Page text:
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TD exec fully aware of limitations on deferred comp agreement: judge

|Written By Jennifer Brown
TD exec fully aware of limitations on deferred comp agreement: judge

An Ontario Superior Court judge has ruled a former TD Bank executive who worked under a deferred-compensation model can’t have $1.6 million in deferred bonuses he says the bank owes him.

In Levinsky v. TD Bank, Justice David M. Brown ruled Blair Levinsky was not entitled to be paid out for long-term cash bonuses because he left before the maturity of the bonus under the plan he himself signed off on each year.

Levinsky, who trained as a lawyer, worked in the investment-banking group at TD Securities Inc. for 11 years. In January 2010, he resigned to start his own hedge fund. Since 2003, when he was promoted to vice president, Levinsky was part of the bank’s long-term compensation plan. Each year, he was granted a certain number of restricted share units, which matured and became payable in cash three years after they were granted.

The intention of the bank’s LTCP was to help retain highly qualified executives who “contribute to the long-term success of the business, and to align the interests of those executives with TD shareholders.”

Levinsky took the position that notwithstanding s. 6.5 of the LTCP, “the RSUs I was given annually were for past services provided in the prior fiscal year and therefore cannot be forfeited by resignation.”

The bank held that according to the terms of the LTCP, upon his resignation Levinsky forfeited his entitlement to the cash benefit of the RSUs awarded in 2007, 2008, and 2009, the cash equivalent of which the parties agreed was $1.6 million, not including interest.

For example, in 2009, Levinsky’s base salary was $125,000, his cash bonus under the bank’s performance compensation program was $1,362,000 and the LTCP amount was $637,565 for a total compensation of $2,125,065, if the LTCPs had not been forfeited.

As Brown pointed out in his decision, the compensation allocated to Levinsky in 2009 “placed him amongst the top 0.25 per cent of the bank’s employees globally.”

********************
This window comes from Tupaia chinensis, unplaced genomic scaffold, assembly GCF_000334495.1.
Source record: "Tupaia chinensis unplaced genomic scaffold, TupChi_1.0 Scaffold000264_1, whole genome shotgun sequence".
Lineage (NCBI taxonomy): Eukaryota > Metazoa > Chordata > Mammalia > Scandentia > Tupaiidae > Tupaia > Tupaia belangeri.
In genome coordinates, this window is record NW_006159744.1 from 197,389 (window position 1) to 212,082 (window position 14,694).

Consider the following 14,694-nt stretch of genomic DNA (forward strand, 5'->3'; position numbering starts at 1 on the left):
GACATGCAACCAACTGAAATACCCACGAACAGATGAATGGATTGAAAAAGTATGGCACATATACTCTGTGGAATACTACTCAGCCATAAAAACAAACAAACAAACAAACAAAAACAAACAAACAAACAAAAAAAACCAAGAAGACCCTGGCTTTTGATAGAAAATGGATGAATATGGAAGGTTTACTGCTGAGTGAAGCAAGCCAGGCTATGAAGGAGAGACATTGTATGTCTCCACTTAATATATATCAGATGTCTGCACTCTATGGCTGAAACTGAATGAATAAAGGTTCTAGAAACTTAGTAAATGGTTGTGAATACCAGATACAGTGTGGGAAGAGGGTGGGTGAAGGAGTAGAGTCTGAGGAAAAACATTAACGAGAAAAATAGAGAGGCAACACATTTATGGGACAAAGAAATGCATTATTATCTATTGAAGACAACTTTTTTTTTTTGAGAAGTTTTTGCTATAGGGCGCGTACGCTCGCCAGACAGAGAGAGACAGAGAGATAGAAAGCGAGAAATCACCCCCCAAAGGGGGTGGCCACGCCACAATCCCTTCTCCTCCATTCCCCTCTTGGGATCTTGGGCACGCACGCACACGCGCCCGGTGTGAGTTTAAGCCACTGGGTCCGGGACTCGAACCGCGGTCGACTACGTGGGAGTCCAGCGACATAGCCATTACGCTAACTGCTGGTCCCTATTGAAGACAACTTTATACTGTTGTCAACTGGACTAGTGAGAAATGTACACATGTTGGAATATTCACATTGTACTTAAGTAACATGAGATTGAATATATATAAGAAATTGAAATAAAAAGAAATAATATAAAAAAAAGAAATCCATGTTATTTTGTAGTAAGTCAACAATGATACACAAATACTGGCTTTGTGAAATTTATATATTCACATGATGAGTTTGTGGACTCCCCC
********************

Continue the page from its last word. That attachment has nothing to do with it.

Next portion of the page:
Levinsky sued the bank for $1,600,766 arguing the forfeiture-on-resignation provision was in the nature of a restrictive covenant and unreasonable, therefore unenforceable for three reasons:

• Restraint of trade — the suggestion it stopped him from leaving the bank and joining another competitor;

• It was unconscionable;

• He was “constructively dismissed” when the plan was imposed upon him.

“Restraint of trade” is one of the few areas where courts will refuse to enforce a contract even if someone is knowledgeable and signs off on the employment contract.

Levinsky’s lawyer, David S. Steinberg of Pape Barristers Professional Corp., argued the law on restraint of trade isn’t just about what happens when an employee leaves and goes to a competitor, it is far broader.

“Can an employer restrain or stop an employee from leaving if that’s what the employee wants to do by effectively creating a penalty that is so financially significant that the employee won’t leave? That’s how we framed the case,” says Steinberg. “On the one hand the bank is saying to its employee: ‘Great job this year, here is your bonus, we’re going to hold some of it and not pay it until three years' time but if you leave you are going to give it up.’ We’re saying that is a restraint on trade.”

Even though Levinsky signed a contract each year acknowledging the terms, Steinberg says he did so feeling he didn’t have much of a choice if he wanted to continuing working.

“Is it not contrary to public policy to have employers giving with one hand, taking away with the other, dressing it up in the language of the formal plan? When you strip it down, it’s not fair,” says Steinberg. “There’s a lot of money at stake here.”